This aims of the History curriculum at Ashlyns are:
- That students become active citizens fully aware of the circumstances that have led to their lives and position today. Students should therefore be able to investigate fully: The Norman invasion and its impact; The Reformation; the Industrial Revolution and Britain’s unique role in this; the impact of the British Empire; the Trans-Atlantic Slave Trade and Britain’s role in this; Britain’s role in conflict and international relations since 1900
- That students utilise historical enquiry as a toolkit to analyse and understand the world around them in history, both at an individual or local level as well as nationally and internationally
- That students explore the role of local history and its impact on their heritage
Key Stage 3
During KS3, we aim to develop students’ understanding of core historical concepts such as continuity and change, cause and consequence, similarity, difference and significance. We aim to develop ways for them to understand the methods of historical enquiry, including how evidence is used rigorously to make historical claims, and discern how and why contrasting arguments and interpretations of the past have been constructed. Finally, we help them to gain historical perspective by placing their growing knowledge into different contexts, understanding the connections between local, regional, national and international history; between cultural, economic, military, political, religious and social history; and between short- and long-term timescales.
Students begin with an introduction to history through Roman Britain, recapping and extending work done in KS2 on Roman Britain, and working on a chronological understanding of pre-1066 Britain. Students then examine the Norman Conquest and its impact on developing English society, before a detailed study of Medieval England, and then an examination of the development of castles, which includes the opportunity for students to design and build their own. Year 7 History is concluded with a study of Islam, Christianity and the Crusades, developing their cultural understanding of non-British history.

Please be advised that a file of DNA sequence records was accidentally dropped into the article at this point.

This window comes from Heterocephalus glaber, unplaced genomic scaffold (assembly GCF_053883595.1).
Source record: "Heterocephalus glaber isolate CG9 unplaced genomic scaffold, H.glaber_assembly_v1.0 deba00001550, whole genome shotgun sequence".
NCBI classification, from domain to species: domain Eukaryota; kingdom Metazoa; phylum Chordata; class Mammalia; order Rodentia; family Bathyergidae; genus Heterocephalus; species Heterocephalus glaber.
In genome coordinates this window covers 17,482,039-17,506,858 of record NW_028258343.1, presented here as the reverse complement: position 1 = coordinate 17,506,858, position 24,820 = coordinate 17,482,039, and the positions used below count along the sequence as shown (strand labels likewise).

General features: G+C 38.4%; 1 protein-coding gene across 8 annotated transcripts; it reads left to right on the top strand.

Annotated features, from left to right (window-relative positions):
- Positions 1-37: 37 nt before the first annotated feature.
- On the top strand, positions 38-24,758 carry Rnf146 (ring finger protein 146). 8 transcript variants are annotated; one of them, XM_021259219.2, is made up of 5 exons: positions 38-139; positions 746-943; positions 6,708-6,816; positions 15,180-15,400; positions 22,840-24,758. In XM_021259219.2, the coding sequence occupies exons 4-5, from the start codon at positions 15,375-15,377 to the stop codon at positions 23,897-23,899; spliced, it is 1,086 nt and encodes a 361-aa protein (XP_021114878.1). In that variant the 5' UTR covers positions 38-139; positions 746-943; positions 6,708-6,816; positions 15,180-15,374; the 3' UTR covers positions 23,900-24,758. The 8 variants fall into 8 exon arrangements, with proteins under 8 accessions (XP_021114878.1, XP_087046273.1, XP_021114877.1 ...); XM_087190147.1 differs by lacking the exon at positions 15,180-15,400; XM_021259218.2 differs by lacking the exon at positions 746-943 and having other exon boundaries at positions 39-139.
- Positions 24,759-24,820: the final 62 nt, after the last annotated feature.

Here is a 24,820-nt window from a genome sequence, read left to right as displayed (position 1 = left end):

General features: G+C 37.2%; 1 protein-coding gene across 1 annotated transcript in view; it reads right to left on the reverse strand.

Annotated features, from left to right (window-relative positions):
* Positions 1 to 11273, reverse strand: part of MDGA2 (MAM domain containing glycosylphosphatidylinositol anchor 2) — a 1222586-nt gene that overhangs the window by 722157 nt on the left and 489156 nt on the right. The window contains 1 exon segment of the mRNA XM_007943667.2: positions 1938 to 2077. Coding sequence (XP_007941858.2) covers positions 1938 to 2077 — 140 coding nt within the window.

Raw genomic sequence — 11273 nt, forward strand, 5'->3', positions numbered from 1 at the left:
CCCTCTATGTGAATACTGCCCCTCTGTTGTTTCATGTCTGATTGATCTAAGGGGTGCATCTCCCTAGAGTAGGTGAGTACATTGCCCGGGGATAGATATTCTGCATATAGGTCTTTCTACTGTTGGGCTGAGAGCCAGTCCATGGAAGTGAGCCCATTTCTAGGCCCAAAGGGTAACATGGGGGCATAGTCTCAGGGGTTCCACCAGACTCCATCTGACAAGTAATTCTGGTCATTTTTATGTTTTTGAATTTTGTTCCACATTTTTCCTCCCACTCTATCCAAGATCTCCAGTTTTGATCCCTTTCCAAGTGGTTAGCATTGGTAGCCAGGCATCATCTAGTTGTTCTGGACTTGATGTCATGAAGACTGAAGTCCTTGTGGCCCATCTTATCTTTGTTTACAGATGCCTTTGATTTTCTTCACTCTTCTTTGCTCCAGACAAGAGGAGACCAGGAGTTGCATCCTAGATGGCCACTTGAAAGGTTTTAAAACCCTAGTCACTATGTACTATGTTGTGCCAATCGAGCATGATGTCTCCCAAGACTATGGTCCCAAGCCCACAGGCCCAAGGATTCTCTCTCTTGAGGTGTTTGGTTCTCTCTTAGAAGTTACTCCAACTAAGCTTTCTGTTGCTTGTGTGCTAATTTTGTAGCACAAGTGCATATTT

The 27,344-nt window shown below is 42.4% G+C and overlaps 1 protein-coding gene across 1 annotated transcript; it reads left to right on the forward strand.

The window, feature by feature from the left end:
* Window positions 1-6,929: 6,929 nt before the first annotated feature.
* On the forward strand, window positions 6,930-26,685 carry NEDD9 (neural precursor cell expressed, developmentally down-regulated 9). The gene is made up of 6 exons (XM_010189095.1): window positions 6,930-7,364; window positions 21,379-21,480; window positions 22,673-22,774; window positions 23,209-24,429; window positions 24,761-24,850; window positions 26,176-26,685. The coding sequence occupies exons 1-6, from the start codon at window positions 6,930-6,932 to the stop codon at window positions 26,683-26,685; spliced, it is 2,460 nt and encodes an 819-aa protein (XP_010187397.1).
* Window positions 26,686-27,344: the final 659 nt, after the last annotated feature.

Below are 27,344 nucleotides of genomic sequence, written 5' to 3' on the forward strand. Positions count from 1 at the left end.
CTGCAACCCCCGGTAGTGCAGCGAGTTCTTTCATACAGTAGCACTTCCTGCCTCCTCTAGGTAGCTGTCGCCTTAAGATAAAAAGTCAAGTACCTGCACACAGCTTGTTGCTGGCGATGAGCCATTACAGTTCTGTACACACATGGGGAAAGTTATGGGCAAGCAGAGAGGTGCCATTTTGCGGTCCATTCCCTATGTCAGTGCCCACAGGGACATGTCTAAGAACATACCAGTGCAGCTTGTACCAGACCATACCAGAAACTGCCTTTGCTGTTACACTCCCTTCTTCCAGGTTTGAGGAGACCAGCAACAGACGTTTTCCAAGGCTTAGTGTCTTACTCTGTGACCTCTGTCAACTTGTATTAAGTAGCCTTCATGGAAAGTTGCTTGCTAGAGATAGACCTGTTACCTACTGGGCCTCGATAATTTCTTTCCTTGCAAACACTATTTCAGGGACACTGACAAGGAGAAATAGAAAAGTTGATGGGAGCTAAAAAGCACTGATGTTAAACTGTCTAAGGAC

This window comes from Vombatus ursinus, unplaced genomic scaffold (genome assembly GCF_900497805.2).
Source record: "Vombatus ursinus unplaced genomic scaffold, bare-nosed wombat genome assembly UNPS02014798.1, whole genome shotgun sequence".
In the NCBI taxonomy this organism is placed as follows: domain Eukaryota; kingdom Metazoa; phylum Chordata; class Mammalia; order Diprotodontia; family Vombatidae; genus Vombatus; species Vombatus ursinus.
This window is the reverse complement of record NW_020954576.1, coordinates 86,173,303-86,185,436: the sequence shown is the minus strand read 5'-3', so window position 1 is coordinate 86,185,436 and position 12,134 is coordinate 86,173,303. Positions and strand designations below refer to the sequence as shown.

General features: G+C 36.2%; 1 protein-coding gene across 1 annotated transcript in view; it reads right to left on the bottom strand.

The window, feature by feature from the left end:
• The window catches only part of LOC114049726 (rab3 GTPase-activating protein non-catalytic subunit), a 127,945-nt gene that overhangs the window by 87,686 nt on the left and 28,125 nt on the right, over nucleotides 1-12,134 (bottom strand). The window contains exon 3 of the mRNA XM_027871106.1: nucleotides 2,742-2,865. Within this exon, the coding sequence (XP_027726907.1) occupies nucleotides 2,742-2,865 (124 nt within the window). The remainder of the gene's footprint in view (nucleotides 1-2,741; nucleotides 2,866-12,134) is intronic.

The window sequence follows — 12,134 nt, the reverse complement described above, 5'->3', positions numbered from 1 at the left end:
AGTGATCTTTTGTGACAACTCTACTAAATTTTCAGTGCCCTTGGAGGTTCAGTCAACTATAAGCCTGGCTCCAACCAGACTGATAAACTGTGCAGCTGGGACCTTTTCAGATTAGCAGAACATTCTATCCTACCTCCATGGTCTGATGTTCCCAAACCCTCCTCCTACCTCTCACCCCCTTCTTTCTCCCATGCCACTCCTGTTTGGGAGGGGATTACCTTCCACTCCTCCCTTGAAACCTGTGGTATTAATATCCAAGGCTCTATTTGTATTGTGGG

Students continue with their study of Britain through the ages, beginning with some work on life and society in Tudor England and then moving to a study of religious conflict and political quarrels in Britain at this time. Core historical concepts of causation, interpretation and continuity and change continue to be central to their study. The course then moves to a study of industrial changes, focusing closely on how people’s lives changes during the period 1750-1900. Year 8 History concludes with a close look at the origins of the Empire, examining the beginnings and impact of the British Empire and allowing students to think about this in relation to British Values.
By Year 9, students should be confidently engaging with concepts central to historical study, such as causation, change and continuity, and interpretation, and confidently and accurately using evidence to support their historical study. They demonstrate these through a study of the slave trade, linking back to ideas surrounding British Values they studied in Year 8, and then through a close examination of the Civil Rights Movement. They then undertake a study of the First and Second World Wars and the interwar years, before finally beginning a closer examination of crime and punishment in Britain, with a focus on Whitechapel c.1870-1900. This popular unit concludes the KS3 history curriculum.